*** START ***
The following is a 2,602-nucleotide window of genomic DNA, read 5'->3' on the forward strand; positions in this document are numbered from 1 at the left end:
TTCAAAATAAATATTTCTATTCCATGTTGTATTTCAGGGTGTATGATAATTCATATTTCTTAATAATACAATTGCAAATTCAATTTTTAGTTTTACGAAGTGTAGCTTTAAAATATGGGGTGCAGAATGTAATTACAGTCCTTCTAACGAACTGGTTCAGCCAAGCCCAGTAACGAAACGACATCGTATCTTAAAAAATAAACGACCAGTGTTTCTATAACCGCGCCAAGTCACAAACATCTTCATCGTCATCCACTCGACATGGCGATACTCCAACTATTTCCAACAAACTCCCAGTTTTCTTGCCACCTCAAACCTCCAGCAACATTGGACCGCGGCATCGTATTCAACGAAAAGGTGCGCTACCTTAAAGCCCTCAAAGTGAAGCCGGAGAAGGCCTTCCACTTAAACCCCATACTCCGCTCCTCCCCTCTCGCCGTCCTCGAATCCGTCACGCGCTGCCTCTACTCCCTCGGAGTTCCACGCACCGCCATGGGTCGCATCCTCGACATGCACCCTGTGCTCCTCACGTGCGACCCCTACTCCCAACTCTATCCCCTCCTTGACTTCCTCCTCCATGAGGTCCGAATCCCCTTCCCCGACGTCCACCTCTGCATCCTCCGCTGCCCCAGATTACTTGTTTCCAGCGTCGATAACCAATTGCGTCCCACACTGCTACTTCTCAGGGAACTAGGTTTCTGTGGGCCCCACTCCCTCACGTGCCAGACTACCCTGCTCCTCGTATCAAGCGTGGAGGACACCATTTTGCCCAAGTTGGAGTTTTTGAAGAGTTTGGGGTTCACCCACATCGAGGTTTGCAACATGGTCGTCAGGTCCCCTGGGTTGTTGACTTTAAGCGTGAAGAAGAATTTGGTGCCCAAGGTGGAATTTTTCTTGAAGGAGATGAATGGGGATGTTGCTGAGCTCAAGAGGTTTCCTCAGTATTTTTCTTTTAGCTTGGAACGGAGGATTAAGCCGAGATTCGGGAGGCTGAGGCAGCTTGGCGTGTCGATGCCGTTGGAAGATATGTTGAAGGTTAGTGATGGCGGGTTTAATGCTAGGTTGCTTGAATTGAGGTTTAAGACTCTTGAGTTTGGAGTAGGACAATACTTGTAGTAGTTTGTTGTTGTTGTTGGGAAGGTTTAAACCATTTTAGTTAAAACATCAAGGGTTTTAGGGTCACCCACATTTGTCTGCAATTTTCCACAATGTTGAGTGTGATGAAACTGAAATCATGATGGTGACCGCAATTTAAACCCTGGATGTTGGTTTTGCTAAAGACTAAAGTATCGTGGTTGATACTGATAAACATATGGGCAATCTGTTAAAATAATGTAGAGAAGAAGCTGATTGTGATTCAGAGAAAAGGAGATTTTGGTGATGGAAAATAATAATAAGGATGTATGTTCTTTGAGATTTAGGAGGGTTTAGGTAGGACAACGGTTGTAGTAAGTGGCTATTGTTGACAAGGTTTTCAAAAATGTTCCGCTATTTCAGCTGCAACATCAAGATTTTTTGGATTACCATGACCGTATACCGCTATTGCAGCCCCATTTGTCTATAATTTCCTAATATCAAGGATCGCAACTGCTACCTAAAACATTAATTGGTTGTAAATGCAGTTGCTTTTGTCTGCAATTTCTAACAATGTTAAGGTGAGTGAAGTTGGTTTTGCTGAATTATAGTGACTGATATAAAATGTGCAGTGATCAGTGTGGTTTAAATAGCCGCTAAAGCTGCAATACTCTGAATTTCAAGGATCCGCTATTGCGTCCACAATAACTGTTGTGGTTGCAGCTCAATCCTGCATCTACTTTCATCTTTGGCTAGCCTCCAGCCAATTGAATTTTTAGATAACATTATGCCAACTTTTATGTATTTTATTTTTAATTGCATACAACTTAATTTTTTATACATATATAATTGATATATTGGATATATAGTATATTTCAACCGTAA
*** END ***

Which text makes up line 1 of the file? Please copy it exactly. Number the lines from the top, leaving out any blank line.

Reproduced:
The following is a 2,602-nucleotide window of genomic DNA, read 5'->3' on the forward strand; positions in this document are numbered from 1 at the left end: